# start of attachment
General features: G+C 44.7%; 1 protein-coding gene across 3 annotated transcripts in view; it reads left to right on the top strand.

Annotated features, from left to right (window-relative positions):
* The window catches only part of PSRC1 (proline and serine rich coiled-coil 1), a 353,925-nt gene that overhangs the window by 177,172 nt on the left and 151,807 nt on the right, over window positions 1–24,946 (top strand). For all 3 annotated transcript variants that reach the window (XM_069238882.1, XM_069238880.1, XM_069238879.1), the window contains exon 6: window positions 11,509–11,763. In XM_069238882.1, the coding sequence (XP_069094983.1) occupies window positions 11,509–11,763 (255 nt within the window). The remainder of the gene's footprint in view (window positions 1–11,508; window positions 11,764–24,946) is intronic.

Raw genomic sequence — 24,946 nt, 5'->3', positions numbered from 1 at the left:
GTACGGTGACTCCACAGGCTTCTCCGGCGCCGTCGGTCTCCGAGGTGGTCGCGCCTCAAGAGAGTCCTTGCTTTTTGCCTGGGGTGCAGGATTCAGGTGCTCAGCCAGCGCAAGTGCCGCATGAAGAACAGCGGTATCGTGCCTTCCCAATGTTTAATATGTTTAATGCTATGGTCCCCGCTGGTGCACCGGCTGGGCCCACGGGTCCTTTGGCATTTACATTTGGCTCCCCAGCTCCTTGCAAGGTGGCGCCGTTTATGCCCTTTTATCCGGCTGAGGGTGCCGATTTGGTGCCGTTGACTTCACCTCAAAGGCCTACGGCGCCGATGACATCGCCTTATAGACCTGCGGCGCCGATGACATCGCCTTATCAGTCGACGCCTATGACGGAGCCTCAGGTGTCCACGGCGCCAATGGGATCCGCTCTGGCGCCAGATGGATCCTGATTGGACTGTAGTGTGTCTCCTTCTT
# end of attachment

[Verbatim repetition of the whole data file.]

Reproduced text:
General features: G+C 44.7%; 1 protein-coding gene across 3 annotated transcripts in view; it reads left to right on the top strand.

Annotated features, from left to right (window-relative positions):
* The window catches only part of PSRC1 (proline and serine rich coiled-coil 1), a 353,925-nt gene that overhangs the window by 177,172 nt on the left and 151,807 nt on the right, over window positions 1–24,946 (top strand). For all 3 annotated transcript variants that reach the window (XM_069238882.1, XM_069238880.1, XM_069238879.1), the window contains exon 6: window positions 11,509–11,763. In XM_069238882.1, the coding sequence (XP_069094983.1) occupies window positions 11,509–11,763 (255 nt within the window). The remainder of the gene's footprint in view (window positions 1–11,508; window positions 11,764–24,946) is intronic.

Raw genomic sequence — 24,946 nt, 5'->3', positions numbered from 1 at the left:
GTACGGTGACTCCACAGGCTTCTCCGGCGCCGTCGGTCTCCGAGGTGGTCGCGCCTCAAGAGAGTCCTTGCTTTTTGCCTGGGGTGCAGGATTCAGGTGCTCAGCCAGCGCAAGTGCCGCATGAAGAACAGCGGTATCGTGCCTTCCCAATGTTTAATATGTTTAATGCTATGGTCCCCGCTGGTGCACCGGCTGGGCCCACGGGTCCTTTGGCATTTACATTTGGCTCCCCAGCTCCTTGCAAGGTGGCGCCGTTTATGCCCTTTTATCCGGCTGAGGGTGCCGATTTGGTGCCGTTGACTTCACCTCAAAGGCCTACGGCGCCGATGACATCGCCTTATAGACCTGCGGCGCCGATGACATCGCCTTATCAGTCGACGCCTATGACGGAGCCTCAGGTGTCCACGGCGCCAATGGGATCCGCTCTGGCGCCAGATGGATCCTGATTGGACTGTAGTGTGTCTCCTTCTT